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When trace happens, turn on the crock pot to low and cover with the lid.  I offset the lid slightly so the heat stays in, but the lid does cause condensation.

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As the soap cooks, it will bubble along the edges.  Stir with a spoon occasionally to keep the mixture cooking evenly.  While cooking, the soap mixture looks like applesauce.  Resist the temptation to taste it.  When the soap is ready, it will resemble waxy mashed potatoes.  At this point, use a pH test strip to make sure the lye is cooked out.  Remove a small blob of soap mixture and test it with your pH strips or phenolphthalein, whichever one you’re using.  Your goal is a pH of 8.2-10.  Some soap makers use the zap test.  If lye is still present, the soap will zap your tongue like a 9-volt battery.  When the soap is fully cooked, it just tastes like soap.  Using pH strips or phenolphthalein is more accurate and the recommended way to go.  Do that.

This recipe took about an hour and 15 minutes to cook.

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When you have determined that your soap is fully cooked, turn off the crock pot and add the honey.

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Stir until the honey is fully incorporated.  If using any other additives, such as coloring or essential oils, add them at this point.

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Spoon the mixture into the Pringles cans.  (You do not need to line them with parchment or freezer paper.  Beautiful, isn’t it?)  Work quickly and tap the cans on the counter occasionally to avoid air bubbles.  Fill the cans no more than 3/4 of the way.  You need a little space to cut and tear the can away when the soap has hardened.

DSC_0176

The soap needs at least 12 hours to cool and harden in the molds.  When ready to unmold, take a sharp knife and cut straight down and then tear the can off the rest of the way.  Slice into bars.

Congratulations!  You made soap!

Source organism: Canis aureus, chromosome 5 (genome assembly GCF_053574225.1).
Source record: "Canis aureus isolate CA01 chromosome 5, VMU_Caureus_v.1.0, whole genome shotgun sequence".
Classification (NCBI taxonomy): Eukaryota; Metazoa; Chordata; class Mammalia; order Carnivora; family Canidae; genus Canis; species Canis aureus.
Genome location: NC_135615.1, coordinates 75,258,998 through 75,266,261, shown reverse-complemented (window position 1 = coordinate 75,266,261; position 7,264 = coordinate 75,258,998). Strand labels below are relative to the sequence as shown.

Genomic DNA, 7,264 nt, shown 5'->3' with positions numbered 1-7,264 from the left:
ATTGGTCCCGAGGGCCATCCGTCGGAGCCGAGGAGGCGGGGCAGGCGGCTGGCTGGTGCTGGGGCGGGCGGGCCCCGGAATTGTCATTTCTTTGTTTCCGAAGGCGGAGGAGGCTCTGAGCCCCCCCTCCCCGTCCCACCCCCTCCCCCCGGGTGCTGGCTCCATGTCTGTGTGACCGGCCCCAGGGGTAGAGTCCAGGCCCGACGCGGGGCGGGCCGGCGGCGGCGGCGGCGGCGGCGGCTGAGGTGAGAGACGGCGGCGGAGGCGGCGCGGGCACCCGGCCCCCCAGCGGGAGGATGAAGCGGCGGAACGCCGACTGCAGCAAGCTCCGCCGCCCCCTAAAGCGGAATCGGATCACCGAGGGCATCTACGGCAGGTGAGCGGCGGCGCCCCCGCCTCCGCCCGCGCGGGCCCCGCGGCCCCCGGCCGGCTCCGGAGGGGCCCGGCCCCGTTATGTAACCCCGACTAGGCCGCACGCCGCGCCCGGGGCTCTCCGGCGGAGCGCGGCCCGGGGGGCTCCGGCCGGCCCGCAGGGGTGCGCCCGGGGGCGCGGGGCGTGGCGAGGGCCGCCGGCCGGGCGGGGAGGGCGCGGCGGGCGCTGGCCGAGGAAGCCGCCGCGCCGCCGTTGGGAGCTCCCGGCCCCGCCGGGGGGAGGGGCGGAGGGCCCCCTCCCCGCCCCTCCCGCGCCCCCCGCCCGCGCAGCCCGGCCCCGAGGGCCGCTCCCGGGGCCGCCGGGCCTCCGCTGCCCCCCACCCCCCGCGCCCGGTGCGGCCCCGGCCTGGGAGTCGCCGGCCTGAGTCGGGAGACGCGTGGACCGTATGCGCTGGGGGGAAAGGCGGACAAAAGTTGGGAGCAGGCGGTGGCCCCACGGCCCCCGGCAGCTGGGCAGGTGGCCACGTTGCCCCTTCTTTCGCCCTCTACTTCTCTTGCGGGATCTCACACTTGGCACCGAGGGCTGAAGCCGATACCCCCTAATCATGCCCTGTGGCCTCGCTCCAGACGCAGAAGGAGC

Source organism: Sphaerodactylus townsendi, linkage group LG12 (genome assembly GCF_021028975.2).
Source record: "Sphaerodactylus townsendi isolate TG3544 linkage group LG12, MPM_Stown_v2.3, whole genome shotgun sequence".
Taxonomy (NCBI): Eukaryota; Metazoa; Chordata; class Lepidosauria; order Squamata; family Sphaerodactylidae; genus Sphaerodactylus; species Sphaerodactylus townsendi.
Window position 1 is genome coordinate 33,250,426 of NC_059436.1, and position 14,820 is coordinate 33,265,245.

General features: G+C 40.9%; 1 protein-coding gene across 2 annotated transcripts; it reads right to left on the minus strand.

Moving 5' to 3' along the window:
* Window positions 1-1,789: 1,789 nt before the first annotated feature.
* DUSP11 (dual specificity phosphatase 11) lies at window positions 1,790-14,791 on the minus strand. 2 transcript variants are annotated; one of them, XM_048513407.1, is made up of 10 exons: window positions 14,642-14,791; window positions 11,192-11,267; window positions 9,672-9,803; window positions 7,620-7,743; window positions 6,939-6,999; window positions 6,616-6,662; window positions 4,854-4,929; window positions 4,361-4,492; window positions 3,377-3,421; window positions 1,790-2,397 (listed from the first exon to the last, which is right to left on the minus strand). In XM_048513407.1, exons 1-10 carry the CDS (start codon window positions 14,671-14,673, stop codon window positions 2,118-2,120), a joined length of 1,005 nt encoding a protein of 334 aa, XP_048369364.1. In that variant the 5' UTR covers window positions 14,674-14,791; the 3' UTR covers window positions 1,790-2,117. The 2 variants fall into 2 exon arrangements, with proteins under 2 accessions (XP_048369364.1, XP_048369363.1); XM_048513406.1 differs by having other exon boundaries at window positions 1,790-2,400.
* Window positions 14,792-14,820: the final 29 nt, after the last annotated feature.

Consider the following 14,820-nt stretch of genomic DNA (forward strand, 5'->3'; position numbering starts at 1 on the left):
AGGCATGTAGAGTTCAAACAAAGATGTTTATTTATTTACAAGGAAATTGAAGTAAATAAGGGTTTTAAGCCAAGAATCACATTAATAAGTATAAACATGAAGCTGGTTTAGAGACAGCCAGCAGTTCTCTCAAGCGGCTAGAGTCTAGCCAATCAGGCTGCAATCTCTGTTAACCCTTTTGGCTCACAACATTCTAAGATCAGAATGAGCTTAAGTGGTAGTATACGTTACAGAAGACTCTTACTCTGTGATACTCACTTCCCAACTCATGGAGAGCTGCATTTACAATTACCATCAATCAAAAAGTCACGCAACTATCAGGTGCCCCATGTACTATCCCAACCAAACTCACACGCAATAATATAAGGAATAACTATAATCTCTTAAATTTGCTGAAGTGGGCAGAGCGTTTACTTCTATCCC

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I usually let my bars sit on a wire rack to continue to harden after I cut them into bars.  By allowing them to dry out, they last longer in the shower.

This recipe yields 12-14 bars (3/4″-1″ in thickness).

As soon as I force more Pringles on my kids and the youth group (or I make my own wooden soap mold), I’ll be making more soap in the crock pot.  I’m see  Lime-Basil or Lavender-Mint in my near future!

What about you?  I’m curious.  What is your favorite soap scent?

(I am also curious how many people have the urge to watch “Fight Club” after making soap.  Is it just me?  Please tell me I’m not alone.)

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a simple plan

2014

This is the year we go back to basics.  We already live fairly simple lives as compared to many families of our size, but life gets out of control in a large spiral then gains momentum.  Before you realize, it’s string cheese for dinner as you fly out the door to youth group or 4H meetings.

This must not continue.

I’m sharing my plan for 2014 to accomplish my goals for health, homeschool, church, my home and my garden.  It was born from exasperation stemming from too many days of buzzing around in circles and accomplishing little.  I need results, people!  I thrive on them, in fact.

In sharing my thoughts, I hope to clarify the foggy areas and focus on my priorities.  Also, I feel if I don’t get some organization to my thoughts, they will make my head explode in dazzling display of glitter, rainbows and unicorns.  Oh sure, that sounds fun for you, but I wouldn’t be right after that.

So here I am.  I am hoping you will keep me focused and hold me accountable.

Health

  • Drink plenty of water daily.  This seems like a no-brainer, but it’s so hard to remember.  I begin the day with good habits but as the day progresses, I get busy and never have a free hand to perform the physical act of holding a glass and bringing it to my lips. I need a beer hat with the flexible tube straws to hold a couple of bottles of water.  You may think I’m just saying this be funny, but I kid you not.  Don’t be surprised if you ever meet me in person, is what I’m saying.
  • Incorporate more fruits and veggies into daily diet and move away from meat-based meals. Buy organic produce when possible and grow more in the garden.  We eat healthy meals overall, but we have room for improvement.  We deal with multiple food allergies in our family so meals can become complicated when trying to feed everyone.  Over the years, I have tweaked recipes to allow for delicious and healthy meals for all.  We have a good-sized garden so with a little more effort, we can achieve this goal.